FURTHER FURTHER READING
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John Gapper has an excellent column on Thursday about art auctions, focusing on the degree to which they are fixed or obfuscated by insiders and long-standing established practices.
As he notes, the auction market is a duopoly geared towards protecting and serving vested interests through a system of guaranteed bids and sales incentives, which to some degree obscure public price discovery.
Herein lies the similarity with modern market structure more generally. By providing the means to disguise the hands of “informed” players, the duopoly of Sotheby’s and Christie’s behaves like a dark pool system within a wider market which has no public alternative to cross check prices against. Read more
This guest post on the issue of Scottish independence is from Paul Donovan, Global Economist at UBS in London…
As the referendum on Scottish independence approaches, the rhetoric around the currency arrangements for an independent Scotland has escalated. An unnamed British cabinet minister has been cited as suggesting that currency union could be used as a bargaining chip (specifically in exchange for Trident bases). The casual assumption that a fundamental economic structure can be bargained for political capital is deeply troubling; it is just such approach that created the Euro with the flawed architecture that it has today. Read more
Live markets commentary from FT.com
Institutional Investor’s Alpha published its rich list for 2013 this week which, as Matt Levine has described with flair and some made-up maths, is only tangentially related to how well the hedge fund managers in question performed last year:
If you start with a ton of money, and/or your hedge fund has really good returns, you will make a lot of money. Notions of fair compensation for your labor, or appropriate pay for performance, just don’t enter into it. Money begets money, lots of money begets lots of money, and skill in the begetting is a nice bonus.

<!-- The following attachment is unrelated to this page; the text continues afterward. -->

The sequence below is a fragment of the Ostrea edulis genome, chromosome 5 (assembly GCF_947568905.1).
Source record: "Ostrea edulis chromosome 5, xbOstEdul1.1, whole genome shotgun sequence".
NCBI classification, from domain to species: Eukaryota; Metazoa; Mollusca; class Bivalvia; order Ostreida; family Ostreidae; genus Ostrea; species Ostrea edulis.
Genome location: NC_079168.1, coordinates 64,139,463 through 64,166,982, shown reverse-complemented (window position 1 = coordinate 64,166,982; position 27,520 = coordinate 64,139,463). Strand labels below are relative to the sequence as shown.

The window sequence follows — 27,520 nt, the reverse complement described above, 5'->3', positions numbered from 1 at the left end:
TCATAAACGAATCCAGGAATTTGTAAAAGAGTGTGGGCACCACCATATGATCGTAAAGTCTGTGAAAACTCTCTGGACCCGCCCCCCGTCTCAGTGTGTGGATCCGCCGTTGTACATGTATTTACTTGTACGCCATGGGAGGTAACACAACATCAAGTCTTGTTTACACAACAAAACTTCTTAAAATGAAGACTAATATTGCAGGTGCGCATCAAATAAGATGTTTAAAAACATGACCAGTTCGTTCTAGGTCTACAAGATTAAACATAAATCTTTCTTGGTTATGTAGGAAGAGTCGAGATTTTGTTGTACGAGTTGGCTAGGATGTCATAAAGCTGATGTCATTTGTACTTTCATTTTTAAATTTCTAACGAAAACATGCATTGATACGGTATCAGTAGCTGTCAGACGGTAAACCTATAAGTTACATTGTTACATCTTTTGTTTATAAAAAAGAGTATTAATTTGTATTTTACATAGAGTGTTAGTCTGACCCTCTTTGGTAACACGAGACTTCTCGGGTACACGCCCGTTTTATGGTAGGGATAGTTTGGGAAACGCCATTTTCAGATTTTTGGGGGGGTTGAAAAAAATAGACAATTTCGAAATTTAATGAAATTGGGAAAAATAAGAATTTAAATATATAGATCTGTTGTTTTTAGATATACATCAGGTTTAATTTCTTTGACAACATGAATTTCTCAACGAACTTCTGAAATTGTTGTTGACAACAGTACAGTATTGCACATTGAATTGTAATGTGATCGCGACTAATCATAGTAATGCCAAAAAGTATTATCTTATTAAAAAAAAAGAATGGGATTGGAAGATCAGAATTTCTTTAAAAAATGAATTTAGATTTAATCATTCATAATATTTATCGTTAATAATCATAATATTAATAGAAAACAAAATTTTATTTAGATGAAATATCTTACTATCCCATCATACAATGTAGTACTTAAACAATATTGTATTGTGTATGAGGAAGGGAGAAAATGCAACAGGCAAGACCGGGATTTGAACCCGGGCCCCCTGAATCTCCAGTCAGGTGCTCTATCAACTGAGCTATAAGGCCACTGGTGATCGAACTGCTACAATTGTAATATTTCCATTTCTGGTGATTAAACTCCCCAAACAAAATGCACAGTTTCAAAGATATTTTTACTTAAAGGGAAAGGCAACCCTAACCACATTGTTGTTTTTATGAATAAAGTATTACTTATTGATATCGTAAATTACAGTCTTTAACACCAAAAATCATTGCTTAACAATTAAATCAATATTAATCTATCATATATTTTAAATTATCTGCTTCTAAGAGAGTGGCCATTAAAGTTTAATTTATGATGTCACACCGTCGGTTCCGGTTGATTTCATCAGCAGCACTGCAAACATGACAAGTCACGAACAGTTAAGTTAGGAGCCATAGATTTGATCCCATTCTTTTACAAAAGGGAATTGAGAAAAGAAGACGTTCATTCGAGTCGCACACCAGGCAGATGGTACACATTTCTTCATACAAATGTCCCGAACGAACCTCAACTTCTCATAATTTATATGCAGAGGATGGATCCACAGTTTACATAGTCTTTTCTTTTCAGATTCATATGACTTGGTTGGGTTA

That post is also his contribution to the burgeoning mountain of Piketty-related comment, and without tossing another pebble onto the pile, it is worth digging a little more into the reasons for those vast fortunes to exist, and why that matters. Read more
Barclays cuts 7,000 investment bank jobs || Glencore Xstrata confirms Tony Hayward as chairman || Standard Chartered hit by emerging markets weakness || Wm Morrison sales fall as it takes on discount chains || Former chancellors warn of housing bubble danger || Markets Read more
Even when a western government eases policy, the methods and transmission mechanisms involved aren’t that well understood. We’ll grant that things are even fiddlier in China.
A timely note from Goldman’s China economist Yu Song then, just as expectations of more easing build in response to fears of a systemic property market problem:
When China is loosening these questions are much more complex and less transparent, for several reasons:
Works by Degas, Renoir and Picasso failed to sell at a Sotheby’s auction in New York on Wednesday, in what the local paper called “another bumpy night at the spring auctions”…
According to officials there, Asian bidders managed to snap up $63.9 million worth of art, or roughly one-third of the evening’s $219 million total. Sotheby’s had estimated the sale would bring in $218.1 million to $317.9 million. The auction house offered 71 works, and of those, 21 failed to sell.
The mediocre results followed an unexciting night at Christie’s on Tuesday. That auction house managed to sell $285.9 million, above its low estimate of $244.5 million but not close to its high of $360.4 million.
Let’s face it. Chinese national statistics are to some degree always treated with a pinch of salt by analysts and economists alike.
That said, there’a s big difference between massaging subjective inputs in statistical methodologies and failing to adjust for misleading economic activity driven by actual economic behaviour.
Case in point, Chinese export figures, which according to Capital Economics are now suffering the consequences of a bad comparative due to last year’s carry-trade inspired over-invoicing fad (since cracked down on by the state). Read more
Markets: Appetite for stocks has returned to Asia-Pacific following a more encouraging development in Ukraine, and after the US central bank chief pledged to continue supporting markets with easy money policies. Markets were rallying after Putin indicated that he was ready to discuss a way out of the Ukraine crisis. He called on pro-Moscow groups in eastern Ukraine to postpone a referendum on independence that was planned for Sunday. (FT’s Global Markets Overview) Read more